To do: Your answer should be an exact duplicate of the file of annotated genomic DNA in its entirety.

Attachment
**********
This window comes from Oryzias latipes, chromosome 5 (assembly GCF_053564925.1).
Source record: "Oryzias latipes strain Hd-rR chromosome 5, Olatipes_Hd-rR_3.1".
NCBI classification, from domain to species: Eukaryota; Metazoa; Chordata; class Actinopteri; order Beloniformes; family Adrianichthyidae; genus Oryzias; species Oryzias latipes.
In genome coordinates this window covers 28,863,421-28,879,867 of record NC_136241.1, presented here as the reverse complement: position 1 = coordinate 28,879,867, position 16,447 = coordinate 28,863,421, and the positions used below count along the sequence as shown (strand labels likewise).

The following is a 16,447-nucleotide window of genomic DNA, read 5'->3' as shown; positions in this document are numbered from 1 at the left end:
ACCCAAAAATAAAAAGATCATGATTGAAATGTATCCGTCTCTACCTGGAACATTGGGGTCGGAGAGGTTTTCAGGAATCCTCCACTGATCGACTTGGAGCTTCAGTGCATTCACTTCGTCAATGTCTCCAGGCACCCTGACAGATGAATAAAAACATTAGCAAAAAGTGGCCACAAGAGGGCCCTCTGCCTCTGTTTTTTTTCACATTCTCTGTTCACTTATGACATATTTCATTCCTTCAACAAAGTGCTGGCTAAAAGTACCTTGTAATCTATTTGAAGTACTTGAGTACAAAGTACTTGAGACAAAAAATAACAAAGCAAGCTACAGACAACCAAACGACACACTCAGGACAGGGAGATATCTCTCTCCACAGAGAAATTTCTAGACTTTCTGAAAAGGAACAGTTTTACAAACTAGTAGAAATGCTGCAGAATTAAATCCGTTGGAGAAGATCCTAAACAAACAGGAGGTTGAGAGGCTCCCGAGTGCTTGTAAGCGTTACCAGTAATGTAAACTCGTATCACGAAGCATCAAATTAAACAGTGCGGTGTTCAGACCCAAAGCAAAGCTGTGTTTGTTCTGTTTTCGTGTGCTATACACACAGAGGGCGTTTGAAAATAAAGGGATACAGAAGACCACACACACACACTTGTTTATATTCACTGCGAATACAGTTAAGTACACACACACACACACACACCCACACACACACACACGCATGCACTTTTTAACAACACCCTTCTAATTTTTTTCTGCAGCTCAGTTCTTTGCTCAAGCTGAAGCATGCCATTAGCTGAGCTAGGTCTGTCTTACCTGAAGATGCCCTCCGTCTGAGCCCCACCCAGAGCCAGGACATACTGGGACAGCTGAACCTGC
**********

This window comes from Oryzias latipes, chromosome 5 (assembly GCF_053564925.1).
Source record: "Oryzias latipes strain Hd-rR chromosome 5, Olatipes_Hd-rR_3.1".
NCBI classification, from domain to species: Eukaryota; Metazoa; Chordata; class Actinopteri; order Beloniformes; family Adrianichthyidae; genus Oryzias; species Oryzias latipes.
In genome coordinates this window covers 28,863,421-28,879,867 of record NC_136241.1, presented here as the reverse complement: position 1 = coordinate 28,879,867, position 16,447 = coordinate 28,863,421, and the positions used below count along the sequence as shown (strand labels likewise).

The following is a 16,447-nucleotide window of genomic DNA, read 5'->3' as shown; positions in this document are numbered from 1 at the left end:
ACCCAAAAATAAAAAGATCATGATTGAAATGTATCCGTCTCTACCTGGAACATTGGGGTCGGAGAGGTTTTCAGGAATCCTCCACTGATCGACTTGGAGCTTCAGTGCATTCACTTCGTCAATGTCTCCAGGCACCCTGACAGATGAATAAAAACATTAGCAAAAAGTGGCCACAAGAGGGCCCTCTGCCTCTGTTTTTTTTCACATTCTCTGTTCACTTATGACATATTTCATTCCTTCAACAAAGTGCTGGCTAAAAGTACCTTGTAATCTATTTGAAGTACTTGAGTACAAAGTACTTGAGACAAAAAATAACAAAGCAAGCTACAGACAACCAAACGACACACTCAGGACAGGGAGATATCTCTCTCCACAGAGAAATTTCTAGACTTTCTGAAAAGGAACAGTTTTACAAACTAGTAGAAATGCTGCAGAATTAAATCCGTTGGAGAAGATCCTAAACAAACAGGAGGTTGAGAGGCTCCCGAGTGCTTGTAAGCGTTACCAGTAATGTAAACTCGTATCACGAAGCATCAAATTAAACAGTGCGGTGTTCAGACCCAAAGCAAAGCTGTGTTTGTTCTGTTTTCGTGTGCTATACACACAGAGGGCGTTTGAAAATAAAGGGATACAGAAGACCACACACACACACTTGTTTATATTCACTGCGAATACAGTTAAGTACACACACACACACACACACCCACACACACACACACGCATGCACTTTTTAACAACACCCTTCTAATTTTTTTCTGCAGCTCAGTTCTTTGCTCAAGCTGAAGCATGCCATTAGCTGAGCTAGGTCTGTCTTACCTGAAGATGCCCTCCGTCTGAGCCCCACCCAGAGCCAGGACATACTGGGACAGCTGAACCTGC